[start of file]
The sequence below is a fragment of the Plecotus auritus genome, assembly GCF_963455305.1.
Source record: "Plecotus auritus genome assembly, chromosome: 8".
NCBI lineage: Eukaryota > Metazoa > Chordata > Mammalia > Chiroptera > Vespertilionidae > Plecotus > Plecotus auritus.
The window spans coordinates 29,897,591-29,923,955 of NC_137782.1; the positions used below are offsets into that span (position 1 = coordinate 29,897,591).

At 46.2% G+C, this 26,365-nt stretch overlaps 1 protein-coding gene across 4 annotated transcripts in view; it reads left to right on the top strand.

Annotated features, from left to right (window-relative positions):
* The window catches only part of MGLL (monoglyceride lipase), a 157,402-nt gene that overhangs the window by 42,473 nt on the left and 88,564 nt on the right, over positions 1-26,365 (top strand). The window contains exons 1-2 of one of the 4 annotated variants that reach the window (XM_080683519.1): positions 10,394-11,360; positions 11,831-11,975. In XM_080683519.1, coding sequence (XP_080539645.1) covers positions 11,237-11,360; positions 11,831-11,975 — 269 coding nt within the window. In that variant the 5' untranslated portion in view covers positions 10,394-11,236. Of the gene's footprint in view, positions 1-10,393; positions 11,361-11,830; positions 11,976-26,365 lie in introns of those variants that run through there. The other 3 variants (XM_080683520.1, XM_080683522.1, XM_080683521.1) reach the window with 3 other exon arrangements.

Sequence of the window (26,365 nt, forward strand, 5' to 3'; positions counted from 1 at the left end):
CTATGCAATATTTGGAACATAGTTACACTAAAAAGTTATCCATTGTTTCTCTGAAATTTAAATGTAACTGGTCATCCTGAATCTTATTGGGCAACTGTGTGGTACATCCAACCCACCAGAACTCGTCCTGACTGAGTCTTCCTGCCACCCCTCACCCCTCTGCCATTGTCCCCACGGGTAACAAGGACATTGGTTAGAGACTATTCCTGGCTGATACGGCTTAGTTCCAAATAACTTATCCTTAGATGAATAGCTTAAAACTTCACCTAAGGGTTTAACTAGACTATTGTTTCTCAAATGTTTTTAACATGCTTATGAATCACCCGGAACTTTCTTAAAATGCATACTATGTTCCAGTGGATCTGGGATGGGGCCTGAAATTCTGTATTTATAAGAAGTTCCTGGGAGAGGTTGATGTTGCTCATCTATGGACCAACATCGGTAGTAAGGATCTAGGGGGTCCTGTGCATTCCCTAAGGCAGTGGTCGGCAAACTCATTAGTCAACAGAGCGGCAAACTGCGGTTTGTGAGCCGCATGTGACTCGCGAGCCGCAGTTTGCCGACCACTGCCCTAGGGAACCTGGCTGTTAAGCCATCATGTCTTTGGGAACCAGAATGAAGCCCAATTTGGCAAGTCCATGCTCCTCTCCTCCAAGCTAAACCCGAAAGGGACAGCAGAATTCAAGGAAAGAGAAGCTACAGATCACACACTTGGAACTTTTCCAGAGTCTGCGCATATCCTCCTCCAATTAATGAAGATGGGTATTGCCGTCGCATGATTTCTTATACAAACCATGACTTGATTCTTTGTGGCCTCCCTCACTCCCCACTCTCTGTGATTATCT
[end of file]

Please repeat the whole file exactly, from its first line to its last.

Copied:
The sequence below is a fragment of the Plecotus auritus genome, assembly GCF_963455305.1.
Source record: "Plecotus auritus genome assembly, chromosome: 8".
NCBI lineage: Eukaryota > Metazoa > Chordata > Mammalia > Chiroptera > Vespertilionidae > Plecotus > Plecotus auritus.
The window spans coordinates 29,897,591-29,923,955 of NC_137782.1; the positions used below are offsets into that span (position 1 = coordinate 29,897,591).

At 46.2% G+C, this 26,365-nt stretch overlaps 1 protein-coding gene across 4 annotated transcripts in view; it reads left to right on the top strand.

Annotated features, from left to right (window-relative positions):
* The window catches only part of MGLL (monoglyceride lipase), a 157,402-nt gene that overhangs the window by 42,473 nt on the left and 88,564 nt on the right, over positions 1-26,365 (top strand). The window contains exons 1-2 of one of the 4 annotated variants that reach the window (XM_080683519.1): positions 10,394-11,360; positions 11,831-11,975. In XM_080683519.1, coding sequence (XP_080539645.1) covers positions 11,237-11,360; positions 11,831-11,975 — 269 coding nt within the window. In that variant the 5' untranslated portion in view covers positions 10,394-11,236. Of the gene's footprint in view, positions 1-10,393; positions 11,361-11,830; positions 11,976-26,365 lie in introns of those variants that run through there. The other 3 variants (XM_080683520.1, XM_080683522.1, XM_080683521.1) reach the window with 3 other exon arrangements.

Sequence of the window (26,365 nt, forward strand, 5' to 3'; positions counted from 1 at the left end):
CTATGCAATATTTGGAACATAGTTACACTAAAAAGTTATCCATTGTTTCTCTGAAATTTAAATGTAACTGGTCATCCTGAATCTTATTGGGCAACTGTGTGGTACATCCAACCCACCAGAACTCGTCCTGACTGAGTCTTCCTGCCACCCCTCACCCCTCTGCCATTGTCCCCACGGGTAACAAGGACATTGGTTAGAGACTATTCCTGGCTGATACGGCTTAGTTCCAAATAACTTATCCTTAGATGAATAGCTTAAAACTTCACCTAAGGGTTTAACTAGACTATTGTTTCTCAAATGTTTTTAACATGCTTATGAATCACCCGGAACTTTCTTAAAATGCATACTATGTTCCAGTGGATCTGGGATGGGGCCTGAAATTCTGTATTTATAAGAAGTTCCTGGGAGAGGTTGATGTTGCTCATCTATGGACCAACATCGGTAGTAAGGATCTAGGGGGTCCTGTGCATTCCCTAAGGCAGTGGTCGGCAAACTCATTAGTCAACAGAGCGGCAAACTGCGGTTTGTGAGCCGCATGTGACTCGCGAGCCGCAGTTTGCCGACCACTGCCCTAGGGAACCTGGCTGTTAAGCCATCATGTCTTTGGGAACCAGAATGAAGCCCAATTTGGCAAGTCCATGCTCCTCTCCTCCAAGCTAAACCCGAAAGGGACAGCAGAATTCAAGGAAAGAGAAGCTACAGATCACACACTTGGAACTTTTCCAGAGTCTGCGCATATCCTCCTCCAATTAATGAAGATGGGTATTGCCGTCGCATGATTTCTTATACAAACCATGACTTGATTCTTTGTGGCCTCCCTCACTCCCCACTCTCTGTGATTATCT